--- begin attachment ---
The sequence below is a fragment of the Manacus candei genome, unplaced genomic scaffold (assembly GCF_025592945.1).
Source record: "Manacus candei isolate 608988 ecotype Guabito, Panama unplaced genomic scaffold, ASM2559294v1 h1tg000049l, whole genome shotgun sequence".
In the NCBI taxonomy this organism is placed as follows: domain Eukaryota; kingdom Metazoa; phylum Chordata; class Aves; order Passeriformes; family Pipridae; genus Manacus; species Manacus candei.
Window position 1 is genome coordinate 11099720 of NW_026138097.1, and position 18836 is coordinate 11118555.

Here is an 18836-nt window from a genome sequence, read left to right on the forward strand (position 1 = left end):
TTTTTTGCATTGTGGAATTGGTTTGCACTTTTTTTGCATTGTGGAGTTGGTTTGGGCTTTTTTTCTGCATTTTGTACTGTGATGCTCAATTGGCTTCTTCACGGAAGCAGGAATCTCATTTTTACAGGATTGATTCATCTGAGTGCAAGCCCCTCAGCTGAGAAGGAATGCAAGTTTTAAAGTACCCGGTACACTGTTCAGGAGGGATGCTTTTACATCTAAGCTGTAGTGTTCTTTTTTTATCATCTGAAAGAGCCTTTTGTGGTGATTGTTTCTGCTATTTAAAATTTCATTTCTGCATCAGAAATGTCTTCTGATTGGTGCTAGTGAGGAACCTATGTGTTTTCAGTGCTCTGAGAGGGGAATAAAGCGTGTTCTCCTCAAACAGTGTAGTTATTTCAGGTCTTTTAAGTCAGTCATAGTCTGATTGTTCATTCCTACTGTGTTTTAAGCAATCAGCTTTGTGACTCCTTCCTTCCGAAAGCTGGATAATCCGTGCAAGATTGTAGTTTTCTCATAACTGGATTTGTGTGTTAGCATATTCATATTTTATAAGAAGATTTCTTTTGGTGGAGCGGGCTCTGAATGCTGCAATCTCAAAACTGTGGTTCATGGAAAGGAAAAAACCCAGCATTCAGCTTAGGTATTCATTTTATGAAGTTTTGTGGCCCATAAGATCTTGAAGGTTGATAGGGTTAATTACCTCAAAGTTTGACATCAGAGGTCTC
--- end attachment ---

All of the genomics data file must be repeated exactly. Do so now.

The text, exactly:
The sequence below is a fragment of the Manacus candei genome, unplaced genomic scaffold (assembly GCF_025592945.1).
Source record: "Manacus candei isolate 608988 ecotype Guabito, Panama unplaced genomic scaffold, ASM2559294v1 h1tg000049l, whole genome shotgun sequence".
In the NCBI taxonomy this organism is placed as follows: domain Eukaryota; kingdom Metazoa; phylum Chordata; class Aves; order Passeriformes; family Pipridae; genus Manacus; species Manacus candei.
Window position 1 is genome coordinate 11099720 of NW_026138097.1, and position 18836 is coordinate 11118555.

Here is an 18836-nt window from a genome sequence, read left to right on the forward strand (position 1 = left end):
TTTTTTGCATTGTGGAATTGGTTTGCACTTTTTTTGCATTGTGGAGTTGGTTTGGGCTTTTTTTCTGCATTTTGTACTGTGATGCTCAATTGGCTTCTTCACGGAAGCAGGAATCTCATTTTTACAGGATTGATTCATCTGAGTGCAAGCCCCTCAGCTGAGAAGGAATGCAAGTTTTAAAGTACCCGGTACACTGTTCAGGAGGGATGCTTTTACATCTAAGCTGTAGTGTTCTTTTTTTATCATCTGAAAGAGCCTTTTGTGGTGATTGTTTCTGCTATTTAAAATTTCATTTCTGCATCAGAAATGTCTTCTGATTGGTGCTAGTGAGGAACCTATGTGTTTTCAGTGCTCTGAGAGGGGAATAAAGCGTGTTCTCCTCAAACAGTGTAGTTATTTCAGGTCTTTTAAGTCAGTCATAGTCTGATTGTTCATTCCTACTGTGTTTTAAGCAATCAGCTTTGTGACTCCTTCCTTCCGAAAGCTGGATAATCCGTGCAAGATTGTAGTTTTCTCATAACTGGATTTGTGTGTTAGCATATTCATATTTTATAAGAAGATTTCTTTTGGTGGAGCGGGCTCTGAATGCTGCAATCTCAAAACTGTGGTTCATGGAAAGGAAAAAACCCAGCATTCAGCTTAGGTATTCATTTTATGAAGTTTTGTGGCCCATAAGATCTTGAAGGTTGATAGGGTTAATTACCTCAAAGTTTGACATCAGAGGTCTC